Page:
Young colony of leaf cutter ants
Beltian bodies on Acacia tree sprout

Besides ants, I also saw a blue morpho butterfly, a longhorn beetle, a millipede, a scorpion-eater snake, and a Mexican porcupine. I also saw some beautiful orchids.


We arrived back at the station late for lunch, ate, then headed right back out onto a different trail – the Monkey Trail – to set out the rest of our camera traps. We decided to set them out a kilometer apart, which kept us out there in the rainforest past sunset for a total of five hours during which I saw more leaf cutter ants (A. cephalotes), noticed scat (poop) and scratches likely from a jaguar, and came face to face with the most dangerous snake in the Chiquibul rainforest – the Fer de Lance .

While setting out our last camera, we got slightly lost trying to find our way back to the trail. Thankfully, we had a GPS and a machete to help us but it was still pretty intense; the staff at the station told us they were about to send rescue in after us. Walking back in the dark was neat, despite the fact that I tripped over a branch and pulled a ligament in my left foot after trying to jump over a fallen tree trunk blocking the way.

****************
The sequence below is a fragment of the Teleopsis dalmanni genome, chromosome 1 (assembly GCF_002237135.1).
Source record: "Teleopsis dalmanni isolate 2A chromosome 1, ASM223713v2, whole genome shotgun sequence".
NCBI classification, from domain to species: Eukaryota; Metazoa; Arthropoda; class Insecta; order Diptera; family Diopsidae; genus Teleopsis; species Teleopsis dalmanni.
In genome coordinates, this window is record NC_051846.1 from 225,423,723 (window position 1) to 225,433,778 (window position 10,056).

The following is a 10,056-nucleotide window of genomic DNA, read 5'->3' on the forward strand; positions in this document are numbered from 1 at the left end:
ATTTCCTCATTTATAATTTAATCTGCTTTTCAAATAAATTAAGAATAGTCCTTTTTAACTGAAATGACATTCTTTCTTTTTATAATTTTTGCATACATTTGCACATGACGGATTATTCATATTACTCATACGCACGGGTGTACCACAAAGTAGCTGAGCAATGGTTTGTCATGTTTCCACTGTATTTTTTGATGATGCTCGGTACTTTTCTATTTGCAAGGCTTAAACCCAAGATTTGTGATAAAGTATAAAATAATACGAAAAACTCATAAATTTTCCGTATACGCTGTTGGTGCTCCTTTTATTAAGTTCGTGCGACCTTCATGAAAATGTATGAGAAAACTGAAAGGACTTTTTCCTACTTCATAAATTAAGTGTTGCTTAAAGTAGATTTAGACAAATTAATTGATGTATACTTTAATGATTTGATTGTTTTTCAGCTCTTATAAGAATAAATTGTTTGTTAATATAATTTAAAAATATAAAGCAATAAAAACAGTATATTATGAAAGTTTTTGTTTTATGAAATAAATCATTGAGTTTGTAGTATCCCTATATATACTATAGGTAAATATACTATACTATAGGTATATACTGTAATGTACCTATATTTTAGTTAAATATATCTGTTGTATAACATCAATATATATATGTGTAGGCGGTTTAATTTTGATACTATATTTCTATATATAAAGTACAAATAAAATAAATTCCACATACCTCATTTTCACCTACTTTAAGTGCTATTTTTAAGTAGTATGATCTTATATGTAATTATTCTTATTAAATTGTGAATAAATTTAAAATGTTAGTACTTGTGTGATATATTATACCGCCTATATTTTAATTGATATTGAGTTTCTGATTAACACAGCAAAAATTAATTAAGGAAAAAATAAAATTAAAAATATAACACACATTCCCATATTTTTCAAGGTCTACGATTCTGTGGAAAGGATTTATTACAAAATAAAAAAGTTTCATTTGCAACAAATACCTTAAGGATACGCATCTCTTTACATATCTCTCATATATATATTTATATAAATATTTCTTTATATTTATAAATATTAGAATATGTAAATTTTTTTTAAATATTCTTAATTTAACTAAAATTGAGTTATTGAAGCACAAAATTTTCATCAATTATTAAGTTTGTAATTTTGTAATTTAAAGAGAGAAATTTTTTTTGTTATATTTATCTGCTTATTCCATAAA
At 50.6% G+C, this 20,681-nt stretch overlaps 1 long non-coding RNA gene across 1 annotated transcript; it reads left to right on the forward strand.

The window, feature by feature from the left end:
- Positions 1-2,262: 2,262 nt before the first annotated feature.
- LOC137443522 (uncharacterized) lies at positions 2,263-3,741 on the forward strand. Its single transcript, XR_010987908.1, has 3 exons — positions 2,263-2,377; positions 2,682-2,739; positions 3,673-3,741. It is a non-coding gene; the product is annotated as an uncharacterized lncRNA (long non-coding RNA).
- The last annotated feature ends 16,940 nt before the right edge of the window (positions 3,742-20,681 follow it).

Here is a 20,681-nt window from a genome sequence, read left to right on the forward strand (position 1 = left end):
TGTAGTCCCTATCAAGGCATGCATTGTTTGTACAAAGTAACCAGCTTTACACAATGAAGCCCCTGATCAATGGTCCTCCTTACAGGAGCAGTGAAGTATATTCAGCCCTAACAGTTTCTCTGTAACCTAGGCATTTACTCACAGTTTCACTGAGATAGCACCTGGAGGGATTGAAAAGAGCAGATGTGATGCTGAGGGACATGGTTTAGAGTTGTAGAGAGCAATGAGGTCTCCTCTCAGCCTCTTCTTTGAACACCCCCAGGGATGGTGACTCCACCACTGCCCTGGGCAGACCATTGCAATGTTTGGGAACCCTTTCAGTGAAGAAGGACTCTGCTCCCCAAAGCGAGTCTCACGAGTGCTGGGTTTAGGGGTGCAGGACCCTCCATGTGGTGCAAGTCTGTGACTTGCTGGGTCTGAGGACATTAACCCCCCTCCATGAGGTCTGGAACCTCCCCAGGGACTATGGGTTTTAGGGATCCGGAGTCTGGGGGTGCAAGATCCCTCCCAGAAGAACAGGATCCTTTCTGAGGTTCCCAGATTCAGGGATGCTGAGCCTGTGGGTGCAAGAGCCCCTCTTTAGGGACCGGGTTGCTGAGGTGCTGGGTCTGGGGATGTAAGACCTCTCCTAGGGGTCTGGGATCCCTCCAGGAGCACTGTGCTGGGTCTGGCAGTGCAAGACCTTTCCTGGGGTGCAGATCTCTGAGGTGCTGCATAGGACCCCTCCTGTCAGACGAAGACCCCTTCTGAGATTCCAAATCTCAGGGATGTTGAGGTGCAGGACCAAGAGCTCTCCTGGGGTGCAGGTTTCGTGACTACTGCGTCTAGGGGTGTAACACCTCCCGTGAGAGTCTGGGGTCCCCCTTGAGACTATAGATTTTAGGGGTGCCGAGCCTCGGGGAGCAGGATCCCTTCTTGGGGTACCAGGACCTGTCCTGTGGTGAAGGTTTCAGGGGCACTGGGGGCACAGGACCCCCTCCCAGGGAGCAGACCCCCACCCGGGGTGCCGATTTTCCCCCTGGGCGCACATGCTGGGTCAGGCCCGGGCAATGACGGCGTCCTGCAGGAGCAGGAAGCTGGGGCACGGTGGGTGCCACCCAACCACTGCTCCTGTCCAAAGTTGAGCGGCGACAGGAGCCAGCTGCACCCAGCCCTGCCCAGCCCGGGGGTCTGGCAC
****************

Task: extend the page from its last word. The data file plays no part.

The long trek left not only my feet sore but also my stomach grumbling, so I had two full plates of food at dinner. It seems that I’m not the only exhausted one, because evening lectures were cancelled. Now I’m icing my foot which I hope will be better by tomorrow so that I don’t miss out on any other activities. Although today has been tiring and crazy, it definitely makes for a great story to tell once I get back home.